Among other things, Assassin's Creed 4 is rumoured to be a prequel to Assassin's Creed 3, set in Brazil and a drop-in co-op game set once again in revolutionary America. In our latest bout of hard-hitting opinionating, Alpay Dedezade lists a few of his hopes for the new game.
1. Completely new setting
The ancient settlements and bustling colonies of America were fun to explore, but I don't want to go back. Instead, I think the Creed series should take a cue from Ubisoft's own Watch Dogs, which looks suspiciously like the present day Desmond Miles campaign some fans have been asking for. In addition to the modern setting, it would be refreshing to have a game that experiments with the idea of multiple time periods a little more extensively. How about an Assassin's Creed campaign where you spend one sequence exploring feudal Japan, the next touring the walls of Ancient Athens? The lore can certainly support this kind of range.
2. Less fluff
Some of Assassin's Creed 3's side missions were great - the Peg Leg and Naval missions provided an exciting change of pace - but the majority felt rather dull and pointless. Assassin's Creed 4 should either try to add substance to these or eradicate them entirely. The Recruit missions from Assassin's Creed: Revelations might be a good act to follow - they helped you care about the characters in question.
3. More humour
One of the most disappointing aspects of Assassin's Creed 3 is Connor's drearily serious outlook. I missed the humour and charm of Ezio the entire time - it was much easier to engage with his part of the Assassin's Creed storyline. Bring someone in who we can identify with, somebody who isn't quite so po-faced. I need something to laugh about when the world's about to explode.
4. Reasons to spend your money
As Log wrote in his review, Assassin's Creed 3's economy can feel unnecessary - by the time you start bringing in the big bucks, there's hardly anything you really want to buy. Give us more and more varied weapons, Ubisoft, and more customisation options for our character, like the armour and dyes of previous games.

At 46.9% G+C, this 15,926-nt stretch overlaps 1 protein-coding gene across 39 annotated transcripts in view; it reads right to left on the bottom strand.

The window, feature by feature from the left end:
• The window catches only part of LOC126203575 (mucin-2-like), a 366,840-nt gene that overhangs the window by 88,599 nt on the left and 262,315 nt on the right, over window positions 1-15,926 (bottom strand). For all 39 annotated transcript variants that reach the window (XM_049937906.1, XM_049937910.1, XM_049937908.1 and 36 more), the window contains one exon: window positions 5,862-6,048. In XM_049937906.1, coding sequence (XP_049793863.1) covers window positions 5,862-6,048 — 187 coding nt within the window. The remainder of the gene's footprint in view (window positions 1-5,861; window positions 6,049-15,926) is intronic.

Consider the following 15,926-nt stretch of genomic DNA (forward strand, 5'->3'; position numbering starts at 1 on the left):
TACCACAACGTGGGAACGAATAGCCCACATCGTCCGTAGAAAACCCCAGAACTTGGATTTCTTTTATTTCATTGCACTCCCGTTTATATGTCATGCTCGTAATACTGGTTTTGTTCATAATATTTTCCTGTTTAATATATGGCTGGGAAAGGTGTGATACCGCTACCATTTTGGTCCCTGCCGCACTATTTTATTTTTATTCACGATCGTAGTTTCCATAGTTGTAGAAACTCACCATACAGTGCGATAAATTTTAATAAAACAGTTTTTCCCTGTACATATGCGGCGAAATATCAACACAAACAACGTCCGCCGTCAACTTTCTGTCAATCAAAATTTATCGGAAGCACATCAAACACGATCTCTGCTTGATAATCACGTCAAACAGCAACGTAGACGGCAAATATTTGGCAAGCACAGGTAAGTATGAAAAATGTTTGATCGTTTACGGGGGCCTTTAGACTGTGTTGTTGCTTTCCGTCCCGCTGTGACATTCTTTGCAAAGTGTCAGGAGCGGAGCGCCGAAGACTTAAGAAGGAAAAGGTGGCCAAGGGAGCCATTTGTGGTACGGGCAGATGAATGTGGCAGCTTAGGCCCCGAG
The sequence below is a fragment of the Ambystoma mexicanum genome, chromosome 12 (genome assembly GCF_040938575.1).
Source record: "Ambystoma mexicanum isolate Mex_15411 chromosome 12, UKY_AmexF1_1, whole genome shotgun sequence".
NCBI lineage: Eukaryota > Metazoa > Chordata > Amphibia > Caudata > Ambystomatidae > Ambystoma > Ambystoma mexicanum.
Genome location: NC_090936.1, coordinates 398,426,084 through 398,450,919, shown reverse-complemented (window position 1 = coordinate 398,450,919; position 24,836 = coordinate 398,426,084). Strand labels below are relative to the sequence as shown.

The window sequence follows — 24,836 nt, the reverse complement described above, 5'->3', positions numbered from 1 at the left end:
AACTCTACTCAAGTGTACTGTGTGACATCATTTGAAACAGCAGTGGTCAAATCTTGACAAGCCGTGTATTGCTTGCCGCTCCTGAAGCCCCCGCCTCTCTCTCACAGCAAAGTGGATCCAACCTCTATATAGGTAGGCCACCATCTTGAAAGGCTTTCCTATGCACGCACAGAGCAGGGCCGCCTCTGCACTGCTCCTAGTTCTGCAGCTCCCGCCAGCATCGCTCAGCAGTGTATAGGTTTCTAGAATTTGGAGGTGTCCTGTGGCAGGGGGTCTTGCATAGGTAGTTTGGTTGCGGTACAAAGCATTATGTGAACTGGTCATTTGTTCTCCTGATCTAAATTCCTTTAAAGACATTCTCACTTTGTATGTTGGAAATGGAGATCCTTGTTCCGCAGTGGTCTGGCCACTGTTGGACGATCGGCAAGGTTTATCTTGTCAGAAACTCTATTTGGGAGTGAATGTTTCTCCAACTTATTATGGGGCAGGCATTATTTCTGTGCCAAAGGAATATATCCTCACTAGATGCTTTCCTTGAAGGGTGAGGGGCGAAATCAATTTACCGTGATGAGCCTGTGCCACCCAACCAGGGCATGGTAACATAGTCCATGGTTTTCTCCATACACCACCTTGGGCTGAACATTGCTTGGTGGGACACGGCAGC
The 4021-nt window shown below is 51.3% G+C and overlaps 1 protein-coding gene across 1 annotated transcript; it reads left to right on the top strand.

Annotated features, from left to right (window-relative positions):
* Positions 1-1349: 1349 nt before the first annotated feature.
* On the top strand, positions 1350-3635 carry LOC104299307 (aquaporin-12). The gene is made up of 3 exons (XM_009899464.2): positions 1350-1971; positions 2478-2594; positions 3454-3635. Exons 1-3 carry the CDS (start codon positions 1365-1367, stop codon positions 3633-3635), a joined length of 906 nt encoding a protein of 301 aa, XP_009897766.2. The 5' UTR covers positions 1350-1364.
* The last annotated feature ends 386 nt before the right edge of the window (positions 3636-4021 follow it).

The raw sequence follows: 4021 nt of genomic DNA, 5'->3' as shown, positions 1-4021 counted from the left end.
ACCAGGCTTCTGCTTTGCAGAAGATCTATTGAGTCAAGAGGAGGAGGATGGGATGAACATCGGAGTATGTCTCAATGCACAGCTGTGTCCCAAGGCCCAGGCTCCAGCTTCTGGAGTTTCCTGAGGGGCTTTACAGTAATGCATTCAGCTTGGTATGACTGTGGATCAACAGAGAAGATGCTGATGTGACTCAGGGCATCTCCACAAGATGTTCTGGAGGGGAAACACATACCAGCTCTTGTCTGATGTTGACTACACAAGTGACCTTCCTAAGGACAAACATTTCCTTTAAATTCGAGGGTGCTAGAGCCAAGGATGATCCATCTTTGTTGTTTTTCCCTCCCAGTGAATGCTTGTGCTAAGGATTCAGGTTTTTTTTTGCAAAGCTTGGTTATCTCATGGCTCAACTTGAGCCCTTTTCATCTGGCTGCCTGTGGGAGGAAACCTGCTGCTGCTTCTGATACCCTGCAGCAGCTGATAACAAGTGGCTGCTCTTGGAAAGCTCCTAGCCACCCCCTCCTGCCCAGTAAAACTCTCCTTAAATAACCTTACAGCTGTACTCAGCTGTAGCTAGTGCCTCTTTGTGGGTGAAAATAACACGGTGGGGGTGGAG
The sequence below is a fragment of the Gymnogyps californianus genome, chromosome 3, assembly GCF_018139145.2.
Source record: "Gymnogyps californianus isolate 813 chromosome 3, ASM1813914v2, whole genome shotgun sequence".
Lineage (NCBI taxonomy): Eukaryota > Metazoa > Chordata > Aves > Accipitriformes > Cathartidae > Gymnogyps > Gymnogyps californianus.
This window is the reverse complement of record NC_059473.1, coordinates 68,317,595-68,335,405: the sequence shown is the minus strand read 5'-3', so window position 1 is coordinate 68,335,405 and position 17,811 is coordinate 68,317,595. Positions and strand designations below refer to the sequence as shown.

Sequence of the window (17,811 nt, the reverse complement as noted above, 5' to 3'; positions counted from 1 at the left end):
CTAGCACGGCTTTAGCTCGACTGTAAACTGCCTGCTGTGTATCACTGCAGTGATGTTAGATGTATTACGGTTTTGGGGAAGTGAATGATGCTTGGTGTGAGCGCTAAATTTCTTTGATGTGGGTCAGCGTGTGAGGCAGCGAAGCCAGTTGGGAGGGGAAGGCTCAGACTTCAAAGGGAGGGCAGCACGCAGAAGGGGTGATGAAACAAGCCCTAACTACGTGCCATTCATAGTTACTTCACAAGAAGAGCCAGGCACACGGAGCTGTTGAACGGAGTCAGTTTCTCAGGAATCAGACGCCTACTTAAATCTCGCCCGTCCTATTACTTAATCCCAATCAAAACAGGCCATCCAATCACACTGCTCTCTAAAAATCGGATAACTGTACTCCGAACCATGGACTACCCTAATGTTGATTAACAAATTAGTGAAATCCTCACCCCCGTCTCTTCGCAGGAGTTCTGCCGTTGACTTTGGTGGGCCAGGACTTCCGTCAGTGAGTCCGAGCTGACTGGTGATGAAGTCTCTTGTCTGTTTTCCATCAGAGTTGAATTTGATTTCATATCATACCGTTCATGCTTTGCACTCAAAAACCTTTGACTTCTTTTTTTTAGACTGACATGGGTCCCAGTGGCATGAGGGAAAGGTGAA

5. Smarter use of firearms
As the franchise gets closer and closer to the present day, and Desmond Miles becomes more and more prominent in the gameplay, the problem of how to implement guns in Assassin's Creed has grown more acute. Assassin's Creed 3 leaves much to be desired here. During later Desmond sections, having to rely on Ezio's rusty blade while exploring a facility filled with armed henchman left me scratching my head. Ubisoft should think about incorporating ideas from Splinter Cell and Ghost Recon, though this would obviously mean Assassin's Creed 4 would have to take place largely in the present day.
6. Desynching without penalty
It's been an issue since the first game - any slight variation from a set task forces you to desynchronise. We understand we're playing out a memory, but we're also playing an open world game, and jumping through hoops isn't fun. Ubisoft needs to find a way to tell its story without constraining the player's action. Games like Dishonored show us that often, improvising on the fly is more fun than executing the perfect plan.
Over to you. What do you want from Assassin's Creed 4?